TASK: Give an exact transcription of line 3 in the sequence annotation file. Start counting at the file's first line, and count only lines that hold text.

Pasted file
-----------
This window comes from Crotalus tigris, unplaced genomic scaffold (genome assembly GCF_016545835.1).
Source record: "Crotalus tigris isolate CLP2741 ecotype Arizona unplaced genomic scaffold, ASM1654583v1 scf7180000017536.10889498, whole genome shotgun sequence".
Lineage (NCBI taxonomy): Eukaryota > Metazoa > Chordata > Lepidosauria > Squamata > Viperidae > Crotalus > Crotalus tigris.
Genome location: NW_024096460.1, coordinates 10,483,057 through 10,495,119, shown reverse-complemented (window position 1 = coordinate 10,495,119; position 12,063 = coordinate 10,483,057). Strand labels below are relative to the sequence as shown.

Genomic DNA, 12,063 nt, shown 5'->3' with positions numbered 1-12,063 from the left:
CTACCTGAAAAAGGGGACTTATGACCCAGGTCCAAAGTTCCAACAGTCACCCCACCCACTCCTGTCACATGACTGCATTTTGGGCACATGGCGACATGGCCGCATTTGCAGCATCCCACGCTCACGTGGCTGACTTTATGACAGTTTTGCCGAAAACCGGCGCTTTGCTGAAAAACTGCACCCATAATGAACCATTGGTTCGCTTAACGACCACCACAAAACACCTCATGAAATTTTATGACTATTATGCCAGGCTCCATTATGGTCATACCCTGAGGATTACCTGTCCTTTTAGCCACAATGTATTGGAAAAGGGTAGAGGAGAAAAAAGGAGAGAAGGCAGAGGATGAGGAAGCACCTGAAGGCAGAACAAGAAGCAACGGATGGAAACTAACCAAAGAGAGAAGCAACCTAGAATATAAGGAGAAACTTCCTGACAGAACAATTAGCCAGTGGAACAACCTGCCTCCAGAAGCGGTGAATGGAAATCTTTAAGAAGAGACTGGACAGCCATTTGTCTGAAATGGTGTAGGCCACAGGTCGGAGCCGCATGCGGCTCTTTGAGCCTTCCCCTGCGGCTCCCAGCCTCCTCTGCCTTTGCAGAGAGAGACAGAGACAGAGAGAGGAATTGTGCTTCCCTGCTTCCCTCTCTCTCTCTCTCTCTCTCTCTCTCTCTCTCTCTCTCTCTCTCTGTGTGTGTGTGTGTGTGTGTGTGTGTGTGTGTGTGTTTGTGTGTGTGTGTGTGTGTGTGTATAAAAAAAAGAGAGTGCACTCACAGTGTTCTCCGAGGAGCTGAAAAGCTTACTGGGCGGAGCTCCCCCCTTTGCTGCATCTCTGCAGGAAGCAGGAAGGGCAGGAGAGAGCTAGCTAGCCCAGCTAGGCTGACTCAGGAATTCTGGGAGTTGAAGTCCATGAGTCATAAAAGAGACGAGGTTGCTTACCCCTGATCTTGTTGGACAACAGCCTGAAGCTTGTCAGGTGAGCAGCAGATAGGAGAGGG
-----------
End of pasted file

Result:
Lineage (NCBI taxonomy): Eukaryota > Metazoa > Chordata > Lepidosauria > Squamata > Viperidae > Crotalus > Crotalus tigris.